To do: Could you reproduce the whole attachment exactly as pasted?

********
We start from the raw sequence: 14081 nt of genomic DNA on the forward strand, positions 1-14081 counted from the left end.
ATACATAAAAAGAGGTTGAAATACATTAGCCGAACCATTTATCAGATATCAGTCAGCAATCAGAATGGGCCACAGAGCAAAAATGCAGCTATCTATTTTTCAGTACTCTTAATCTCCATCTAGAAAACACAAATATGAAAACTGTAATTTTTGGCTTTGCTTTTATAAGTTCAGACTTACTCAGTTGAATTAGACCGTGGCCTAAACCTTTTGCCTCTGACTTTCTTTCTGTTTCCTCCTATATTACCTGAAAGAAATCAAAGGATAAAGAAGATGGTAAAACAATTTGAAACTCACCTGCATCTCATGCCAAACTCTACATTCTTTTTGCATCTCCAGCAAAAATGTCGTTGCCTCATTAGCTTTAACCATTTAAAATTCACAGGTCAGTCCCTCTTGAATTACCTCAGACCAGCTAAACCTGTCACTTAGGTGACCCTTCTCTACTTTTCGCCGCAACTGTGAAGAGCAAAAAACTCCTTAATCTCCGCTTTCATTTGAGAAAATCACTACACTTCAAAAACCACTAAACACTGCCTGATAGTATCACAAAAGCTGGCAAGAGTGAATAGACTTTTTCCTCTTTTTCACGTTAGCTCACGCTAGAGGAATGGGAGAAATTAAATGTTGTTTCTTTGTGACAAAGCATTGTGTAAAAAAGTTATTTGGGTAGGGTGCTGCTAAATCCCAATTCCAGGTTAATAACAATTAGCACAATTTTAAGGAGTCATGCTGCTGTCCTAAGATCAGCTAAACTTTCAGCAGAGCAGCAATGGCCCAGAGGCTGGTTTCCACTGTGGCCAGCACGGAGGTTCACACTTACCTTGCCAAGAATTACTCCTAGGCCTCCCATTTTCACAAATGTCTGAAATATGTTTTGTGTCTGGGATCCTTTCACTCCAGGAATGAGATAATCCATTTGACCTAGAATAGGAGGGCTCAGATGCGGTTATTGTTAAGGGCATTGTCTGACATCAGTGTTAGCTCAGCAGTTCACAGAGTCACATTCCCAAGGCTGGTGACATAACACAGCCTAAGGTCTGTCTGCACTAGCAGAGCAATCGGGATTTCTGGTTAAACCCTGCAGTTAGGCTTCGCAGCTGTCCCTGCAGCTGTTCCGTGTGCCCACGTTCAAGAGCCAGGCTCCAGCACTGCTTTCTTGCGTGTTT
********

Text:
We start from the raw sequence: 14081 nt of genomic DNA on the forward strand, positions 1-14081 counted from the left end.
ATACATAAAAAGAGGTTGAAATACATTAGCCGAACCATTTATCAGATATCAGTCAGCAATCAGAATGGGCCACAGAGCAAAAATGCAGCTATCTATTTTTCAGTACTCTTAATCTCCATCTAGAAAACACAAATATGAAAACTGTAATTTTTGGCTTTGCTTTTATAAGTTCAGACTTACTCAGTTGAATTAGACCGTGGCCTAAACCTTTTGCCTCTGACTTTCTTTCTGTTTCCTCCTATATTACCTGAAAGAAATCAAAGGATAAAGAAGATGGTAAAACAATTTGAAACTCACCTGCATCTCATGCCAAACTCTACATTCTTTTTGCATCTCCAGCAAAAATGTCGTTGCCTCATTAGCTTTAACCATTTAAAATTCACAGGTCAGTCCCTCTTGAATTACCTCAGACCAGCTAAACCTGTCACTTAGGTGACCCTTCTCTACTTTTCGCCGCAACTGTGAAGAGCAAAAAACTCCTTAATCTCCGCTTTCATTTGAGAAAATCACTACACTTCAAAAACCACTAAACACTGCCTGATAGTATCACAAAAGCTGGCAAGAGTGAATAGACTTTTTCCTCTTTTTCACGTTAGCTCACGCTAGAGGAATGGGAGAAATTAAATGTTGTTTCTTTGTGACAAAGCATTGTGTAAAAAAGTTATTTGGGTAGGGTGCTGCTAAATCCCAATTCCAGGTTAATAACAATTAGCACAATTTTAAGGAGTCATGCTGCTGTCCTAAGATCAGCTAAACTTTCAGCAGAGCAGCAATGGCCCAGAGGCTGGTTTCCACTGTGGCCAGCACGGAGGTTCACACTTACCTTGCCAAGAATTACTCCTAGGCCTCCCATTTTCACAAATGTCTGAAATATGTTTTGTGTCTGGGATCCTTTCACTCCAGGAATGAGATAATCCATTTGACCTAGAATAGGAGGGCTCAGATGCGGTTATTGTTAAGGGCATTGTCTGACATCAGTGTTAGCTCAGCAGTTCACAGAGTCACATTCCCAAGGCTGGTGACATAACACAGCCTAAGGTCTGTCTGCACTAGCAGAGCAATCGGGATTTCTGGTTAAACCCTGCAGTTAGGCTTCGCAGCTGTCCCTGCAGCTGTTCCGTGTGCCCACGTTCAAGAGCCAGGCTCCAGCACTGCTTTCTTGCGTGTTT